Hands In

I learn more about leadership, motivation, and training in 60-minutes by coaching a 7-8 year old basketball team than I could learn in a month on the job.

The reason is a little counter-intuitive. I can make 100 leadership mistakes in a minute at practice, maybe more. I have my own little 10-person developmental laboratory where I can try out leadership strategies, write and revise training plans, and directly apply motivational techniques with the ability to get immediate feedback on their effectiveness. In this case, my DPMO (defects per million opportunities) is quite high --- but I learn something from each mistake.

This picture was taken right after a 32-8 victory. During this game, I learned (1) many hands make light work, (2) most production will almost always come from a core team, and (3) all role players are star performers in the right circumstances.

On the last point, one of our role players had not scored up to this point in the season. In an effort to motivate her, …

CMMI for Service as Process Improvement

Capability maturity models answer the question: What are the characteristics of a high functioning organization? The defacto standard maturity model is managed by SEI ( and provides a detailed description of what highly mature organizations do.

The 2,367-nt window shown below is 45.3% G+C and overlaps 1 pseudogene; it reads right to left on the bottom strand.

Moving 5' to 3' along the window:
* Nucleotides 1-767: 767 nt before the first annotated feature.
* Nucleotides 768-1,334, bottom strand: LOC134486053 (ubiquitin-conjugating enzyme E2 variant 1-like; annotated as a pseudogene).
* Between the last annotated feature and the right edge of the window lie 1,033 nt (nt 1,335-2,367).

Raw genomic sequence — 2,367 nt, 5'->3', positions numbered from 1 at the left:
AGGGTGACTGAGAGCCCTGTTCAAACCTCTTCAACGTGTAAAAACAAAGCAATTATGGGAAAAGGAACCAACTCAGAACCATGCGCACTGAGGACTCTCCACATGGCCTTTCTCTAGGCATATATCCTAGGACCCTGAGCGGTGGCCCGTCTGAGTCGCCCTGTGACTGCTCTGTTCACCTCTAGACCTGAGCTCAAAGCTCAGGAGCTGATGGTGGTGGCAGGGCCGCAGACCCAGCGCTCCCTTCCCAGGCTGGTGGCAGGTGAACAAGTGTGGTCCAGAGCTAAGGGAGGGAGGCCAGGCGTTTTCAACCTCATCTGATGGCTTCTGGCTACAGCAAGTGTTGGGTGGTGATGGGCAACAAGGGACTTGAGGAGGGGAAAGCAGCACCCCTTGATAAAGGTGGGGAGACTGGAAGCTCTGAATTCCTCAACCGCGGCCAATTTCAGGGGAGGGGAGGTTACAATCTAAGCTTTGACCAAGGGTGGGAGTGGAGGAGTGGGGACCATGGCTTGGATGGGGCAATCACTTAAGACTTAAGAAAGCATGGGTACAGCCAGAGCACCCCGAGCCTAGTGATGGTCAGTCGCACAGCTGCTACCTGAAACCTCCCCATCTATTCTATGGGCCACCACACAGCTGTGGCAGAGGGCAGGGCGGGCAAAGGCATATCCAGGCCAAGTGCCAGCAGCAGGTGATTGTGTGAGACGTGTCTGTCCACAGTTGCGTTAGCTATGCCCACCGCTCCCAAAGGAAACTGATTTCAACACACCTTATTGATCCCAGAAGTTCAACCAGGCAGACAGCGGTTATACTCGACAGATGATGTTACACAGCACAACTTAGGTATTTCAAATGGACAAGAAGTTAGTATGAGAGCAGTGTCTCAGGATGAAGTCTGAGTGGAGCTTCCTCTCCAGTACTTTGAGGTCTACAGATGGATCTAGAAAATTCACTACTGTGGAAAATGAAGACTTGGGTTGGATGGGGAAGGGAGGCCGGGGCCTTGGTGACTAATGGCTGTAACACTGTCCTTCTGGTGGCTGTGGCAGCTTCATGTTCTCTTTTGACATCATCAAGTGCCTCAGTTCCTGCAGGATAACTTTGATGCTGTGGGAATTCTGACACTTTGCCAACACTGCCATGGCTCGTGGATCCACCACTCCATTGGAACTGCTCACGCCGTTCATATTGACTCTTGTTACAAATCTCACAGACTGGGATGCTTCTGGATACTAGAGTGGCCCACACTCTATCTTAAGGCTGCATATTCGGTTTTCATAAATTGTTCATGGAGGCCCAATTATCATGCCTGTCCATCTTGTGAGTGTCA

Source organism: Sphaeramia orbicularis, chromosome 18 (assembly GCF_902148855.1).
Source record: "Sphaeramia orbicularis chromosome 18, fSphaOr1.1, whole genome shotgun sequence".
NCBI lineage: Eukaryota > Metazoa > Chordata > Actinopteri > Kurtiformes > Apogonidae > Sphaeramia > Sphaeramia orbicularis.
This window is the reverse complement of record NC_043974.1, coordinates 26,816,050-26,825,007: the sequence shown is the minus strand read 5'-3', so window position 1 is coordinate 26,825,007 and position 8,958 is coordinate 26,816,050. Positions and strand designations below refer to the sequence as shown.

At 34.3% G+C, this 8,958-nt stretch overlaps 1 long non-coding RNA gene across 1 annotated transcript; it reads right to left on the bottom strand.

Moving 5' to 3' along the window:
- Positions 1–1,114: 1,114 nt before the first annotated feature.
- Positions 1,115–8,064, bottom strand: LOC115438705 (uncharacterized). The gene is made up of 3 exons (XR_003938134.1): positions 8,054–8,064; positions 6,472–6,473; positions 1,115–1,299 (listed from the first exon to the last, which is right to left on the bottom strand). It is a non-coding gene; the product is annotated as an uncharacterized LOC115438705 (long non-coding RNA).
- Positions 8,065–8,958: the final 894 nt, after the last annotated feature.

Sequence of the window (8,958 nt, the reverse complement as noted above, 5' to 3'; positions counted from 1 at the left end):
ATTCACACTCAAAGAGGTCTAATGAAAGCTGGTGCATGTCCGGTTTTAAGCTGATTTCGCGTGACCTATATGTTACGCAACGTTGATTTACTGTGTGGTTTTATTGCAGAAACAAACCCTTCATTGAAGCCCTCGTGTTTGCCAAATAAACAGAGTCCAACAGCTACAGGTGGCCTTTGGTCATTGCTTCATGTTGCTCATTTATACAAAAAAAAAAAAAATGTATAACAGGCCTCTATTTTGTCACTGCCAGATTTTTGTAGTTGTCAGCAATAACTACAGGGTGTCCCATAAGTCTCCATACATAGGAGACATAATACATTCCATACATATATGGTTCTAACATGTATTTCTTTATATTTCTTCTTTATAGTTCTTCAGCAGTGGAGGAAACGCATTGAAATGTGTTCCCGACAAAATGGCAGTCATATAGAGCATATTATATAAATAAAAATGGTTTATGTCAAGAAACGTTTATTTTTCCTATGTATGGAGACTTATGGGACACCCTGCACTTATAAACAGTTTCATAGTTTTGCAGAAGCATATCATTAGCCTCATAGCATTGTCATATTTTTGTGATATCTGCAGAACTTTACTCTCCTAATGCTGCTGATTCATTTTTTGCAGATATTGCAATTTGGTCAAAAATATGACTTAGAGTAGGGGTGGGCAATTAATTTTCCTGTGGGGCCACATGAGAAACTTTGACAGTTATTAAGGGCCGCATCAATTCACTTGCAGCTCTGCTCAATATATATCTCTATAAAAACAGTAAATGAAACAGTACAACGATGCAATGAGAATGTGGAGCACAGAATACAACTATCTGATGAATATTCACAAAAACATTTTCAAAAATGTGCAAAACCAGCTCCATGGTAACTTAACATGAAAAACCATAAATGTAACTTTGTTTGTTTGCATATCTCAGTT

As a process improvement tool, a CMMI model provides a standard against which the baseline organization can be compared. Any gaps between the standard and the baseline organization points the way for future improvement plans. The value of the model lies in the assessment material; it forces you to look across a broad array of processes and compare your organization to a consistent standard. Because the standard does not change, any reduction in gaps between the baseline and the standard represents progress for your organization.

The summary graphic shown here is my depiction of the CMMI for Service standard. It consists of 24 must-do processes that define a highly mature organization. Each abbreviation brick represents…

DMADV for Travel Claims

The Navy's annual budget for Permanent Change of Station (PCS) moves is roughly $800 million. That sounds like a lot of money until you consider the scope and size of the effort. Between 110,000 and 160,000 PCS travel claims are processed each year. These claims include various allowances for time in training, family relocation, temporary lodging, and house hunting.

Because the Navy relies on rotational duty assignments by design and Sailors are entitled to PCS-related compensation by law, the expenses associated with PCS moves are a predictable cost of doing business.

However, the speed and accuracy of travel claim settlements has a significant impact on the operational availability of funds during the execution year. Adequate funds to safely cover all PSC-related expenses are obligated in advance of travel, and these funds must be held in abeyance until the travel claim is settled once travel is completed. Any excess obligations can then be de-obligated and used to fund addit…